15 Jun Become a Digital Nomad (Lite)
Do you have a college pal who constantly posts pics from exotic locations around the world while claiming to be a “digital nomad”? Do his or her selfies from white sand beaches and Peruvian jungles get you down?
Well, don’t let it. Being a true digital nomad sucks. It’s lonely, chaotic and for most people an unsustainable way to live. For those of you sitting under florescent lights at your office questioning if this is really what being a grow-up is like, the answer is: it doesn’t have to be. It’s not too late to keep your current job, but temporarily bring it to a new location. People with some wanderlust shouldn’t quit their day job–they should become “digital nomads (lite)”. If you’ve ever had to work while on vacation, this post is directed at you!
Being a Digital Nomad
Digital Nomads use telecommunication to work remotely from cafes and coworking spaces while they travel the world. Often these digital nomads tear up their lease, sell their car, downsize their belongings and set out to travel the world. For those with an office job and a bit of wanderlust, this can sound like paradise. Who wouldn’t want to work from an exotic location and avoid the winters and high prices of North America and Europe?
But the digital nomad life comes with a lot of drawbacks…constant travel can be exhausting rather than rejuvenating and a steady stream of goodbyes can leave you numb. But what about finding the sweet spot? The ideal amount of travel that gets you out of your routine and into an energizing new environment that sparks creativity and renewal? This sweet-spot is what I call being a digital nomad lite–that is spending 1 to 2 months working remotely in a new city or cities every year.
Digital Nomads have proven it is possible to travel the world while working remotely and many office workers have proven that they can also work remotely. In fact, according to the US Bureau of Labor Statistics, in 2015, 24 percent of employed people did some or all of their work at home. With the ability (and sometimes responsibility) to work away from the office comes a great opportunity to shift work culture away from the office.
Being a Digital Nomad (Lite)
As workers and companies continue to push the boundaries of the office, the case for working remotely for a few months per year will increase. Here are 10-steps to get ahead of this trend and become a Digital Nomad (Lite).
Step 1 – Determine if you actually want to travel
The Instagram generation glorifies travel…and while travel is wonderful, people should understand their motivations for wanting to leave their city and work remotely. It’s going to be a lot of work, so make sure your desire travel is strong enough to warrant such a massive change.
Step 2 – Test drive remote work
If you find that you are working while on vacation, you should probably be able to make a case for working remotely when you’re not on vacation. If you can log on remotely to your office desktop, you probably have the ability to be a digital nomad (lite). Socialize the idea and then prove that you can work away from the office.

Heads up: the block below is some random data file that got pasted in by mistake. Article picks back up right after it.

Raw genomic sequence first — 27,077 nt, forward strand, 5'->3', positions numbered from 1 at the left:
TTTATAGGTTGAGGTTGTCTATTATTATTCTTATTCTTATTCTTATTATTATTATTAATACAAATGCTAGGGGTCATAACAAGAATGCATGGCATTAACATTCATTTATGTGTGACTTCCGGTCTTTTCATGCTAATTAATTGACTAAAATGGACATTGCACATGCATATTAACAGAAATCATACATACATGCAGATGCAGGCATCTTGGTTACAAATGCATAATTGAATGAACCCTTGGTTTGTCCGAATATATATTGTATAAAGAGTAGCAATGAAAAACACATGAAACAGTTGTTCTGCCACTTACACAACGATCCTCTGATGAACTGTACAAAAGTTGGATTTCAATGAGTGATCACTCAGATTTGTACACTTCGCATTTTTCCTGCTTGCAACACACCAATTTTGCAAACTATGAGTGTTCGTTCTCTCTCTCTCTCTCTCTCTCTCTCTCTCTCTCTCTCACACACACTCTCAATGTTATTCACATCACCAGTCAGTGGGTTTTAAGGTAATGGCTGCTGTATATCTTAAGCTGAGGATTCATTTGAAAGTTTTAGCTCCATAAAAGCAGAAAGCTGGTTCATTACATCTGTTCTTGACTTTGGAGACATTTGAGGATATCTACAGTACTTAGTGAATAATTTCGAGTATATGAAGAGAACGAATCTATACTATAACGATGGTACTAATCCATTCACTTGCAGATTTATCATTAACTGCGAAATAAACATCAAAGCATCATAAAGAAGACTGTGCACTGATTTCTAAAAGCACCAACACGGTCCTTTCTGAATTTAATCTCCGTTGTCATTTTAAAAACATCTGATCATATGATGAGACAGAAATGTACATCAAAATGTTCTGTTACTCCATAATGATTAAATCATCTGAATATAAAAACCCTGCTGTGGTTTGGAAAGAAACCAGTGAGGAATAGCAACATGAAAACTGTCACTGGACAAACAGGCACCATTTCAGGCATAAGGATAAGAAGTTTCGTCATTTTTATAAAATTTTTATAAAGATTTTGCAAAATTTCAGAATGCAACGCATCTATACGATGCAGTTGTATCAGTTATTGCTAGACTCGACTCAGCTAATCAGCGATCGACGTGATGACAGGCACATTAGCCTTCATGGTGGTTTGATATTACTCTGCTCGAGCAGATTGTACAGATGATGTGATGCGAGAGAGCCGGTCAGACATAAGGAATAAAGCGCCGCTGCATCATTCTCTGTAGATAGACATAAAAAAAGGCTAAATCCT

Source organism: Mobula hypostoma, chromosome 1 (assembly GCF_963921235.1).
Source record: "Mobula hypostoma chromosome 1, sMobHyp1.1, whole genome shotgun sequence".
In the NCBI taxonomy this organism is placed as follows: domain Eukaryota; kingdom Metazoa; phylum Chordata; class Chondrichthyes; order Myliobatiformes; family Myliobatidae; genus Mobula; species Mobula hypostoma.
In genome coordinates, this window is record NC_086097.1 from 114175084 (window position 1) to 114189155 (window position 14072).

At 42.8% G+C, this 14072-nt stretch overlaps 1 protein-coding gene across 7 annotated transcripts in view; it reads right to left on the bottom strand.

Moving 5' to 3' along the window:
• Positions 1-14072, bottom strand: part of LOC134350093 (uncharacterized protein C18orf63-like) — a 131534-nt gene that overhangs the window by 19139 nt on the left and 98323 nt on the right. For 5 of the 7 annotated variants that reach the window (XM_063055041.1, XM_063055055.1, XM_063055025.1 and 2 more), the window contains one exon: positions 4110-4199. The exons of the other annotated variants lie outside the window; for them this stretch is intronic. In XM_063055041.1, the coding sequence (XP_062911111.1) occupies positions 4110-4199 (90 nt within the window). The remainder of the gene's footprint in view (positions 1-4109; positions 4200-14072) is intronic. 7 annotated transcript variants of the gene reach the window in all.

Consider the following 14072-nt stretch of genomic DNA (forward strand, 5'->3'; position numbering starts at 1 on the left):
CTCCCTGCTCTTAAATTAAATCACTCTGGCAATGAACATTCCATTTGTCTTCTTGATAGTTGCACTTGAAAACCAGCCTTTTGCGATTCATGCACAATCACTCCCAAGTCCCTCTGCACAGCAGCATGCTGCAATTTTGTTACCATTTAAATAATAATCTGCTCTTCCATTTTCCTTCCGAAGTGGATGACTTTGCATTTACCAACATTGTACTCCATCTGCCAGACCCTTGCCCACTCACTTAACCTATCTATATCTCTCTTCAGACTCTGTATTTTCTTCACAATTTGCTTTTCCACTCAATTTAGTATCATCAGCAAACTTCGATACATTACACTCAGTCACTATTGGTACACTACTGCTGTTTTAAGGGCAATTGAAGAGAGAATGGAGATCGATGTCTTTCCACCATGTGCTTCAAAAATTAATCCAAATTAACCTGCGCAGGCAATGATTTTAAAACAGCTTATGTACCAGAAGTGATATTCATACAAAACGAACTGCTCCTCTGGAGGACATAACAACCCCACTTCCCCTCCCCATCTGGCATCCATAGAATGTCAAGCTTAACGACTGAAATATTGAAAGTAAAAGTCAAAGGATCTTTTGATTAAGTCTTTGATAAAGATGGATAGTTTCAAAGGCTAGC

Step 3 – Research Cities
Do research on the cities you’d like to visit, keeping in mind safety, digital infrastructure, timezones, friendliness to coworking and they type of weather you want. Check out nomadlist to see how your chosen cities rank for digital nomads. Addtionally, Digital Nomad groups on Facebook are incredibly friendly and a great place to get information — join one in the city you want to visit and ask questions about the best places to stay.
Once you have found the cities you want to visit, find the best area to live, then pick the best co-working spaces and accommodation options in that neighbourhood. Once you’ve established home base, don’t forget to look into the best gyms, restaurants and grocery stores in the area too!
Pro Tip: The act of researching and planning can actually boost happiness, so take your time and savour researching where you will go.
Step 4 – Put together a remote working proposal
Put together a remote-working proposal for HR and see if they are willing to let you work remotely from another country.
Step 5 – Get organized at home
Organize your work-flow at the office so that you can work remotely. Make sure people can take meetings with you via Skype, Google Hangouts or any one of the numerous digital conferencing platforms. Once you have your work sorted, organize what you will do with your car, house, pets, etc. Consider getting an account with Airbnb or Homeaway and list your place–if you live in a high cost city, renting out your residence might even pay for your travel! [Write article on renting your house out on airbnb and travelling to link to]
Also, don’t forget to book your flight a month in advance for the best price and to get travel/health insurance and any visas or vaccinations you’ll need. And whatever you do–make sure your smartphone is unlocked!
Step 6 – Pack your laptop and go
Once you arrive, get a SIM card for the country you are in. Your smartphone is your map, taxi hailing service, translator, as well as the answer to any question you might have. Once you’re on the ground, here are a few tips that I think make a big difference:
- Always get a spot at a coworking space.
- Go to a digital nomad event within your first week and get plugged in to digital nomad community (Digital Nomads are some of the most friendly people you’ll meet and it will be easy to make friends from all around the world).
- Meet up with locals (get a Tinder or Bumble account and go on a few dates or find a hobby popular in the country you are visiting that interests you and sign up for a class.
- Find a schedule that works for you and then stick to it! Without a schedule things can get a bit hectic in a new city. Lots of digital nomads are freelancers and can work whenever they want…as an office worker this probably is not the same for you. Try your hardest to get into a routine!